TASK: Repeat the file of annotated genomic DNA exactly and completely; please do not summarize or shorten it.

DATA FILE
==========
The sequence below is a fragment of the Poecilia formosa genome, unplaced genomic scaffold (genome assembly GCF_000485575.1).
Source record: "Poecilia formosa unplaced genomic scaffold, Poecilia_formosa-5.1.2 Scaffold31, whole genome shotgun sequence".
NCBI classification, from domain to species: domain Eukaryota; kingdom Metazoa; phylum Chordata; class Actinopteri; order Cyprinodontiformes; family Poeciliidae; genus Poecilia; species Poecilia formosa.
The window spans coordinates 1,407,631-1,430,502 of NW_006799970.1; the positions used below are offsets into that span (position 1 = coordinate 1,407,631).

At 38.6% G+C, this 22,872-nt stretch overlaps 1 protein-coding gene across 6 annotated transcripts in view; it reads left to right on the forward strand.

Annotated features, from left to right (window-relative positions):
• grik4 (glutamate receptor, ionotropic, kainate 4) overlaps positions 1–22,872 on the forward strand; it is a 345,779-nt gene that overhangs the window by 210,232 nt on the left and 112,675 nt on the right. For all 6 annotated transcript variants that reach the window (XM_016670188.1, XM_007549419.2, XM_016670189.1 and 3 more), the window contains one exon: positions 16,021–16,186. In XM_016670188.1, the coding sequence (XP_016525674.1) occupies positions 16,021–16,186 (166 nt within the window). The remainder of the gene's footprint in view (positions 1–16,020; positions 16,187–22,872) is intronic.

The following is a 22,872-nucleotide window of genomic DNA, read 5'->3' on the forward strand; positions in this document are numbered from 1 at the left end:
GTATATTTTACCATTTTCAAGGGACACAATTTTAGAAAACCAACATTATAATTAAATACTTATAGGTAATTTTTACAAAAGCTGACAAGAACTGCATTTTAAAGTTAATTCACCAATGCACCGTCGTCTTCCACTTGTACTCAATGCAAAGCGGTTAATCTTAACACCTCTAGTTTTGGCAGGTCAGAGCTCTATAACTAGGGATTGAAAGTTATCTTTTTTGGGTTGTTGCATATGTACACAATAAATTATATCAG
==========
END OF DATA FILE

The sequence below is a fragment of the Poecilia formosa genome, unplaced genomic scaffold (genome assembly GCF_000485575.1).
Source record: "Poecilia formosa unplaced genomic scaffold, Poecilia_formosa-5.1.2 Scaffold31, whole genome shotgun sequence".
NCBI classification, from domain to species: domain Eukaryota; kingdom Metazoa; phylum Chordata; class Actinopteri; order Cyprinodontiformes; family Poeciliidae; genus Poecilia; species Poecilia formosa.
The window spans coordinates 1,407,631-1,430,502 of NW_006799970.1; the positions used below are offsets into that span (position 1 = coordinate 1,407,631).

At 38.6% G+C, this 22,872-nt stretch overlaps 1 protein-coding gene across 6 annotated transcripts in view; it reads left to right on the forward strand.

Annotated features, from left to right (window-relative positions):
• grik4 (glutamate receptor, ionotropic, kainate 4) overlaps positions 1–22,872 on the forward strand; it is a 345,779-nt gene that overhangs the window by 210,232 nt on the left and 112,675 nt on the right. For all 6 annotated transcript variants that reach the window (XM_016670188.1, XM_007549419.2, XM_016670189.1 and 3 more), the window contains one exon: positions 16,021–16,186. In XM_016670188.1, the coding sequence (XP_016525674.1) occupies positions 16,021–16,186 (166 nt within the window). The remainder of the gene's footprint in view (positions 1–16,020; positions 16,187–22,872) is intronic.

The following is a 22,872-nucleotide window of genomic DNA, read 5'->3' on the forward strand; positions in this document are numbered from 1 at the left end:
GTATATTTTACCATTTTCAAGGGACACAATTTTAGAAAACCAACATTATAATTAAATACTTATAGGTAATTTTTACAAAAGCTGACAAGAACTGCATTTTAAAGTTAATTCACCAATGCACCGTCGTCTTCCACTTGTACTCAATGCAAAGCGGTTAATCTTAACACCTCTAGTTTTGGCAGGTCAGAGCTCTATAACTAGGGATTGAAAGTTATCTTTTTTGGGTTGTTGCATATGTACACAATAAATTATATCAG